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Producer/director Rudy Gaskins directs 50 Cent in a promo series for Spike TV. Below, he's in a helicopter to shoot New York City aerials for an American Express industrial voiced by Joan Baker.
Ask Rudy #3:
Casting: What's Your Process
For Selecting Voice Talent?
Top creative director/producer Rudy Gaskins works with clients to find the best voice for a product. Who gets the nod and why? Rudy explains in Part 3 of this exclusive VoiceOverXtra series.
By Rudy Gaskins
CEO & Executive Creative Director
Push Creative
Q: What is your process for casting voice-over talent?
The nature of different jobs can sometimes greatly shape the way you go about casting talent.
As such, there’s no one way that I do it, but the most dominant process goes like this:
1. An elaborate branding process ensues by which the client and I determine the nature of the voice that will best represent the product.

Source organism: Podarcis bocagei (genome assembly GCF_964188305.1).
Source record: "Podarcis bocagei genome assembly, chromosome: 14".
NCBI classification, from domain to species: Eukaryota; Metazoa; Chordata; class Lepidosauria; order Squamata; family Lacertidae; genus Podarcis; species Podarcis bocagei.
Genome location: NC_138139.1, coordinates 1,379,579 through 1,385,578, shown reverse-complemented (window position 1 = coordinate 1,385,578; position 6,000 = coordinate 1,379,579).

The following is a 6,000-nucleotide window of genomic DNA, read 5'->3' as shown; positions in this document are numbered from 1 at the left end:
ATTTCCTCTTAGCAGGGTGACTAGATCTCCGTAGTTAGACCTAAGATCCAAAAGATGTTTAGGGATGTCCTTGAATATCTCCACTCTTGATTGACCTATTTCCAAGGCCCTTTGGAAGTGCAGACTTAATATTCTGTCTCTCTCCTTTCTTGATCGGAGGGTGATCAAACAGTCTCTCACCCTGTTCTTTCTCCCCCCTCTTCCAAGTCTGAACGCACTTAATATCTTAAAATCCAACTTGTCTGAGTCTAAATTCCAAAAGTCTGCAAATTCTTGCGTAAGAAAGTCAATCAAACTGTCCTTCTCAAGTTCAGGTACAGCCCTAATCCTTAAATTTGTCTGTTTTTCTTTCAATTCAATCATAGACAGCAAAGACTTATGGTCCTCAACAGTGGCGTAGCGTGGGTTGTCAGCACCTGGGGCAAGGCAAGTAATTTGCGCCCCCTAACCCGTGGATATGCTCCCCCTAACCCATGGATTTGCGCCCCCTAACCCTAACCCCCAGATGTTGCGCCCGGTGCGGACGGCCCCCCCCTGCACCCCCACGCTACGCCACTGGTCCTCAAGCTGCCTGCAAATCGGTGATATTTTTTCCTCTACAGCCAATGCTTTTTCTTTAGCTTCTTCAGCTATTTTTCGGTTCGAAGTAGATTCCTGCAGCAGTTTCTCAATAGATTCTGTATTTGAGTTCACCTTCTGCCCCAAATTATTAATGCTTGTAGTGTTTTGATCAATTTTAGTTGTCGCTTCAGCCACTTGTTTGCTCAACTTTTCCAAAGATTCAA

2. I do my best to draft a description that goes with the script that goes to agents and/or casting directors, who will pull together a collection of voices in the form of an audition reel.
3. I typically pick up these auditions on an online casting site. is my preferred service for this.
4. I usually know within five seconds of an audition whether it’s remotely close to the sound I have in mind for the product.
When a voice stands out as being right, I listen more and eventually include it in my top three or five for a final review.
I pick a first and second choice and sometimes a third. The reason for the three choices is availability.
Q: How do you determine which voices to reject?
No client in his right mind spends one second “rejecting” voices. Casting a voice is a “selection” process, not a “rejection” process.
The client is armed with all the criteria and ephemeral data needed to know when he hears the perfect voice for his product.
The process is one of listening for the voice that hits the bull’s eye.
I know many actors suffer under this myth that they are experiencing “rejection” as part of the job, but it’s simply not the reality unless you come to the studio naked with a born-to-lose tattoo on your chest.
Imagine that you are in an Armani clothing store looking for an outfit for a special event. You’ll know it when you see it, and you engage in a process of finding it.
You don’t engage in a process of rejecting everything else. In fact, there may be outfits you would have preferred to have if you had more money.